Peter Coffee, Technical Editor of PC Week, was not present in person, but presented an excellent report by VCR. He said: "The Future hasn't begun to happen yet". Incremental changes can create great progress and the bandwidth explosion is about to begin with multiple gigabit per second data streams. It is going to become more attractive to do things with distributed systems. There will be increasing need to outsource network system management. Network service will become more robust, secure, and mobile and quality of service will be demanded from networked systems. Lack of standardization has impeded networking, but standardization will gain momentum. Satellite constellations will provide worldwide capability although Iridium is not an initial commercial success. The initiator of a new system does not usually dominate the field. More power will be used for signal processing for things like digital cameras and digital phones. The new IPV6 Internet protocol incorporates new security provisions that require strong encryption to really be secure. Countries have delayed this and they should realize that encryption technology is out of the box and it is too late to put it back. He mentioned that while Linux has made significant progress that it only does half as well as Windows NT on throughput on equivalent machines so everything has to be put into perspective. He said he expects to see major changes occurring in a 2 to 7 year period.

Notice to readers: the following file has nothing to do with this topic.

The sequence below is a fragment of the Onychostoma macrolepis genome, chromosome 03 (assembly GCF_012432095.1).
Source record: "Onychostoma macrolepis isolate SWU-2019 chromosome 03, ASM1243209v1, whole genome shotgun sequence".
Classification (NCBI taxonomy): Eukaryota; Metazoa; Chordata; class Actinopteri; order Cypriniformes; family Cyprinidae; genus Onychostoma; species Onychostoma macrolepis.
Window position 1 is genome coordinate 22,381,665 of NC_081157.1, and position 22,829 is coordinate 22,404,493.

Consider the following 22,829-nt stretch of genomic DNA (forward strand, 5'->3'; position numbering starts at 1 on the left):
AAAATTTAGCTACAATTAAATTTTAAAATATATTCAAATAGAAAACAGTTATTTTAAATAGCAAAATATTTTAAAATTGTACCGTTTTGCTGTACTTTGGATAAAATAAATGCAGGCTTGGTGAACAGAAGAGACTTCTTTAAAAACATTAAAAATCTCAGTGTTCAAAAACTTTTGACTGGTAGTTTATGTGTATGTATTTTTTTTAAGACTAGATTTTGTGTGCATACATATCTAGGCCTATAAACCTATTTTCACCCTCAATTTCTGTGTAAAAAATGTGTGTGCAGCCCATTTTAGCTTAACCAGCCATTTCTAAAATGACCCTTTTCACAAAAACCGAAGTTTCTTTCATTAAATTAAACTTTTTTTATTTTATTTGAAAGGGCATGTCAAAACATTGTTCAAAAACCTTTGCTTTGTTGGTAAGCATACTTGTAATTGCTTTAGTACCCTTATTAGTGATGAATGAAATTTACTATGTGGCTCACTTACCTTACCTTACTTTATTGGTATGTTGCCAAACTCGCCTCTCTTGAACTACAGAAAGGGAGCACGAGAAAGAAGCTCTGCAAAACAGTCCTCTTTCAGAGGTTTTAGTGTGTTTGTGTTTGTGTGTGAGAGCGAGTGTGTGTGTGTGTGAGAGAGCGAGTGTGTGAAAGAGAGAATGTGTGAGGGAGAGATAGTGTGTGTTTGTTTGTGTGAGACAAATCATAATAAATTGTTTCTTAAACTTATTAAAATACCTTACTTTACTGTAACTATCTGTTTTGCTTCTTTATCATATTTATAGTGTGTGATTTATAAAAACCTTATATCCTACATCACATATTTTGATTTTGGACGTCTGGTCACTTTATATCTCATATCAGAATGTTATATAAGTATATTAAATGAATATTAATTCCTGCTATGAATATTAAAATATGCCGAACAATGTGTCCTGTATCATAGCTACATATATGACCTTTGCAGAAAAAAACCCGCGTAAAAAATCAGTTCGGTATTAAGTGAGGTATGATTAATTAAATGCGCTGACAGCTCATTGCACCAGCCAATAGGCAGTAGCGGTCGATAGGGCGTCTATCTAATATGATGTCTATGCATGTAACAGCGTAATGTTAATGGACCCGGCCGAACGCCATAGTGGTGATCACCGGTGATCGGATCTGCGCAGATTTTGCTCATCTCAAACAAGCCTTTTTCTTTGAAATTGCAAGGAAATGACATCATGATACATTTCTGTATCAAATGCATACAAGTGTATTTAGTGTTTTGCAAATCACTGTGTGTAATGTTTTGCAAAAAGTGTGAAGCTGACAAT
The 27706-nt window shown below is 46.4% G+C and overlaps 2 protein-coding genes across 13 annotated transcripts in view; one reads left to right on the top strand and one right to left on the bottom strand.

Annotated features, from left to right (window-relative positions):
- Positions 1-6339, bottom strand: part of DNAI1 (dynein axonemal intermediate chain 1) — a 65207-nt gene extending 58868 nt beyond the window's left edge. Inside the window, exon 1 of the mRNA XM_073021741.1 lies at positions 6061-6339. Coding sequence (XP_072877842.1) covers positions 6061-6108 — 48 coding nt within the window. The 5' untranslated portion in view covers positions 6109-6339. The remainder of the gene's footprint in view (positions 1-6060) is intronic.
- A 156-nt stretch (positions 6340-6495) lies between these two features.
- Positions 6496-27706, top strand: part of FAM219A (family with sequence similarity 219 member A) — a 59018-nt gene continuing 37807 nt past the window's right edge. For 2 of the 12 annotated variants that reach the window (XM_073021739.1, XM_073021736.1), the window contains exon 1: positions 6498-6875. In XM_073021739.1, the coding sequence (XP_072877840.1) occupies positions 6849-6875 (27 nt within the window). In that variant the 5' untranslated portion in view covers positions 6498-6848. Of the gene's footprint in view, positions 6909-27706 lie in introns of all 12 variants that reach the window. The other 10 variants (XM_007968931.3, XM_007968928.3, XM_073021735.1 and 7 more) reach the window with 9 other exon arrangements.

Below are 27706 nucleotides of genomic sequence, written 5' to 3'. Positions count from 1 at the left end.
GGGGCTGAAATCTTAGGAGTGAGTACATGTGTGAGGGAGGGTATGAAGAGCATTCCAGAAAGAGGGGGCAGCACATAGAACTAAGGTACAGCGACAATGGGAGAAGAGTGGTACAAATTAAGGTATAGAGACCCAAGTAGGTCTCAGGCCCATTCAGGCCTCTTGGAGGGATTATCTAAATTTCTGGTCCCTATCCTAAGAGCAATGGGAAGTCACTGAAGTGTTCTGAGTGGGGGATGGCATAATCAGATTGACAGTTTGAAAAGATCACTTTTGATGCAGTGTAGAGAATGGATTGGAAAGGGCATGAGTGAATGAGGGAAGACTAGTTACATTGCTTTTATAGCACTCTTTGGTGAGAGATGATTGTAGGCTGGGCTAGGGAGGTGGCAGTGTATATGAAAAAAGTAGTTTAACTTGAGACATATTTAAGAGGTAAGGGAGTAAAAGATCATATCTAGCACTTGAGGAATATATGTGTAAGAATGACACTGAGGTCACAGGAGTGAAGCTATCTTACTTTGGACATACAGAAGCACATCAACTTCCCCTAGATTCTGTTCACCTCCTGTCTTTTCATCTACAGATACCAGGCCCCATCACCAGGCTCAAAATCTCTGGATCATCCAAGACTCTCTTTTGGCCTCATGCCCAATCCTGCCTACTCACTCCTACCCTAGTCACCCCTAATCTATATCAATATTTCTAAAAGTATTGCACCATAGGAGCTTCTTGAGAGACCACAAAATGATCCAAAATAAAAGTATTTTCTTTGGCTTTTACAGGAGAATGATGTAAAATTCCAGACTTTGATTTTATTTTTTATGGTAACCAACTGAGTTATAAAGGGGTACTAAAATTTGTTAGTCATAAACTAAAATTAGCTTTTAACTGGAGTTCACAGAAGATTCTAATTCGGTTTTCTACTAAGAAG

That was the last presentation and the meeting broke up into a series of informal conversations.
This was the either the first or the last meeting of the year, and was attended by 29 people.
Mike Walsh LA ACM Secretary
|Save Wednesday, September 8, for the first meeting of the new year.|
To make a reservation, call Ed
Manderfield, (310) 391-5936, and indicate your choice of entree, by
Sunday before the dinner meeting.
There is no charge or reservation required to attend the program. Parking is free!
For membership information, contact Lee Schmidt, (805) 393-6224 or follow this link.
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Last revision: 1999 0804 [ls]